The Berean Seventh-day Adventist Church in Los Angeles, California, is offering anger management workshops in June that are planned to run for 12 weeks, reports Brian W. Carter for the Los Angeles Sentinel.

Elder Erica Tobin, a HUD-Veterans Affairs Supportive Housing social worker and other BWM members wanted to offer the difficult-to-find workshop to the community.

“The whole purpose of it, I realized a lot of veterans, among society, get angry very quickly—0 to 100,” said Tobin. “Learning and working with them, I’ve learned that once they’ve learned their triggers, it helps them learn how to attach coping skills.”

The [Berean Women’s Ministries] decided to start the workshops to better serve the community. They began brainstorming on what programs would benefit the community surrounding the church. A few of the BWM are social workers, some who facilitate anger management groups, they soon realized they had found the program they wanted to present to the community.

“How can we, as a church, be more supportive to what the needs are in society,” said Tobin

According to an survey in 2019, 84% of Americans are angrier today compared to a generation ago. Out of those polled, 24% stated they were angrier in the past year than any other time. If you factor in the 2020 COVID pandemic, homelessness, inflation, police brutality and racism, all of which has been persistently increasing in recent years—you have a lot of people dealing with mental health issues especially within the Black community.

“The whole point of anger management is learning to regulate your emotions, which some of us don’t have that skill because we’re just used to reacting without processing first,” said Tobin.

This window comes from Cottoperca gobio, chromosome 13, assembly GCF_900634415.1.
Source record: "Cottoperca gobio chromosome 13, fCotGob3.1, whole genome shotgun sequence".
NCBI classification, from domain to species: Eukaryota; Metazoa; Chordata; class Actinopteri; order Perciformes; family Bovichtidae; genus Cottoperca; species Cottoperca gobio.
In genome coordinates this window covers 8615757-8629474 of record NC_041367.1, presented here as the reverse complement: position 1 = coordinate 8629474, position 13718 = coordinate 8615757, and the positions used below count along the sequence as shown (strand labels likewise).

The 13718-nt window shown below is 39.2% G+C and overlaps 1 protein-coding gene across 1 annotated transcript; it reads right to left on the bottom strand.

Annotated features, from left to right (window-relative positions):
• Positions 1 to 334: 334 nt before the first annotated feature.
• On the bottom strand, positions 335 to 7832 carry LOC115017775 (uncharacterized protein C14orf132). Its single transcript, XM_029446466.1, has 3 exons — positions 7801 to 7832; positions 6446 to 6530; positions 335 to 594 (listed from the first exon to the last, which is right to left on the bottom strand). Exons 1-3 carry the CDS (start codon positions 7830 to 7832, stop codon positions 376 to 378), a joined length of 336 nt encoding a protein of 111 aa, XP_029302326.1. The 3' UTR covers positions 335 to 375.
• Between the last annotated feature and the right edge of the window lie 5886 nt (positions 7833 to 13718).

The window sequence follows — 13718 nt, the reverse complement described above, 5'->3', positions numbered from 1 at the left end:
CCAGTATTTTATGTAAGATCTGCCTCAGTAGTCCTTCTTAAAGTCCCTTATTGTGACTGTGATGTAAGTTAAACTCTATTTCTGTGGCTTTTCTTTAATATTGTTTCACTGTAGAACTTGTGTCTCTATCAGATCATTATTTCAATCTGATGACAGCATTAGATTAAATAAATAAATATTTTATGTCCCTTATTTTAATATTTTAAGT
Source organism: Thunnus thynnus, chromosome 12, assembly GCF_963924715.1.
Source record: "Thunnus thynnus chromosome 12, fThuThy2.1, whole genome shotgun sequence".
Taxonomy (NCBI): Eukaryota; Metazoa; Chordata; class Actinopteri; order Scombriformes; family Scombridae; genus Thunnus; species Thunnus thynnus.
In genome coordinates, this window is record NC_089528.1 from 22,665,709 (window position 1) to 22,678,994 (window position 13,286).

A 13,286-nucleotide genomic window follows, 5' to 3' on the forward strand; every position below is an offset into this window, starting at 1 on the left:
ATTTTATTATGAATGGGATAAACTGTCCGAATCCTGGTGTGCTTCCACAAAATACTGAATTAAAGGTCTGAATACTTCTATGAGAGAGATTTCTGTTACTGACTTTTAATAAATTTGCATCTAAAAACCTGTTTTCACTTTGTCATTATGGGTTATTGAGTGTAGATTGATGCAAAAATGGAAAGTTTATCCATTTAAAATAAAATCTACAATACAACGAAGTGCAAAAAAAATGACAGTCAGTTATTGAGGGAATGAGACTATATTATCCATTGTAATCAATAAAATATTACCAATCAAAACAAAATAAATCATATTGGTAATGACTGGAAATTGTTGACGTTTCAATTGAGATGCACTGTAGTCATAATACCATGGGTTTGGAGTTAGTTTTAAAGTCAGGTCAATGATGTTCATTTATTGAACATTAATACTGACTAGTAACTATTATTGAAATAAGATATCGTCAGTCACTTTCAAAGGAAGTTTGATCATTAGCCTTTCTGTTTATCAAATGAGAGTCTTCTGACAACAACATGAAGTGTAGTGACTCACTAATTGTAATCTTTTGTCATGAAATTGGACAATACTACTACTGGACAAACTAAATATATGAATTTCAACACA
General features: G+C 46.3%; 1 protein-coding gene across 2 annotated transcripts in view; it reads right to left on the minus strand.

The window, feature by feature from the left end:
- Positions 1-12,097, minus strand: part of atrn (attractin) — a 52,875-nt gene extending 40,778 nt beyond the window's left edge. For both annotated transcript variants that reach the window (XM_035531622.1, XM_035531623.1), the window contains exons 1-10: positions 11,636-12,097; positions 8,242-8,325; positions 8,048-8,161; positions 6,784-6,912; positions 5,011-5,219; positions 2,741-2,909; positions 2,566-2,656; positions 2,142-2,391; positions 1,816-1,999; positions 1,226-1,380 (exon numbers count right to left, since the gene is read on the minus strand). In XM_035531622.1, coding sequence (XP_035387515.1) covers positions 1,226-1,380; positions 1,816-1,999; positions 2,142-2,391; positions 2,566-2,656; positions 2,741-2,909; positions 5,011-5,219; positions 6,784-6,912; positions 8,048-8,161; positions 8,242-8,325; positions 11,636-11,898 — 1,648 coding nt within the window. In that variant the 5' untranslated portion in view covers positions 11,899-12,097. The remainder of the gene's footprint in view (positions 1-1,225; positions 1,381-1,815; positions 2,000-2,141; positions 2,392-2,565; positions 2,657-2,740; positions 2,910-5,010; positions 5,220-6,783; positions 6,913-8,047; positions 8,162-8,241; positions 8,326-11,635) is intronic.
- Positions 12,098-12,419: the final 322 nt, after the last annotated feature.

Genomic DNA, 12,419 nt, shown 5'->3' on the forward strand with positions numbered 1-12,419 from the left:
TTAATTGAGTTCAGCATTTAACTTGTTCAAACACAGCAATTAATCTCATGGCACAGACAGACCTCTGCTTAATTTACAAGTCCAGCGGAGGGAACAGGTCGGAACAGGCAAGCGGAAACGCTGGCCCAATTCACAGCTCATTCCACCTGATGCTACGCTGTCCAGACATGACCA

—From the Los Angeles Sentinel, Anger Management Workshops at Berean Seventh-Day Adventist Church.”

Utah Optometrist Partners with Adventist Charity in Fiji to Provide Eye Care

Dr. Roger Pickering and his wife, Kristin, traveled to Vanua Levu, Fiji, to provide vision care in partnership with the Mission at Natuvu Creek, an organization founded by Adventists. “Though Fiji is often seen as a tourist area and described as one of the most developed areas in the South Pacific, the vision care of the people of Vanua Levu is poor,” writes Jan Felix for the Lehi Free Press.

“After a thirteen-hour flight, the Pickerings landed in Fiji along with twenty-six other volunteers from Utah to California. Among them were five optometrists, one emergency responder, six optometric students, and several nurses and volunteers. They arrived at the Natuvu Creek Mission after several long hours of plane transfers and bus rides. 

“Over five days, they performed exams and provided glasses for more than 2,500 people, seeing over five hundred patients daily. Local Lehi citizens donated hundreds of pairs of glasses. Many of the citizens of Fiji traveled by prop plane and watercraft from the surrounding islands, and many others traveled several hours by bus to reach Natuvu Creek from the opposite side of the island. 

. . .

After their return to Lehi, Roger and Kristin expressed being overwhelmed at the gratitude and generosity extended to them during their stay from the locals, feeling honored to serve them through optometric care. Kristin commented that “Their enthusiasm and love for life is infectious. It brought me great joy to serve such genuine and loving people.” Roger added that “They were so loving, humble, and grateful for any help given. One of the tremendous blessings of going on these humanitarian expeditions is meeting family and friends from across the globe that you never knew you had.”

According to its website, the Mission at Natuvu Creek was founded in 2006 after Adventist dentist Marta Tooma was invited to lead a group of dental students from Loma Linda University on a medical trip. The clinic now provides medical care in a variety of specialties.

—From the Lehi Free Press, Lehi Optometrist Travels to Fiji to Provide Vision Care.”


Pam Dietrich taught English at Loma Linda Academy for 26 years and served there eight more years as the 7–12 librarian. She lives in Yucaipa, California.

Title image credit: Spectrum / screenshot from Babcock University via Youtube.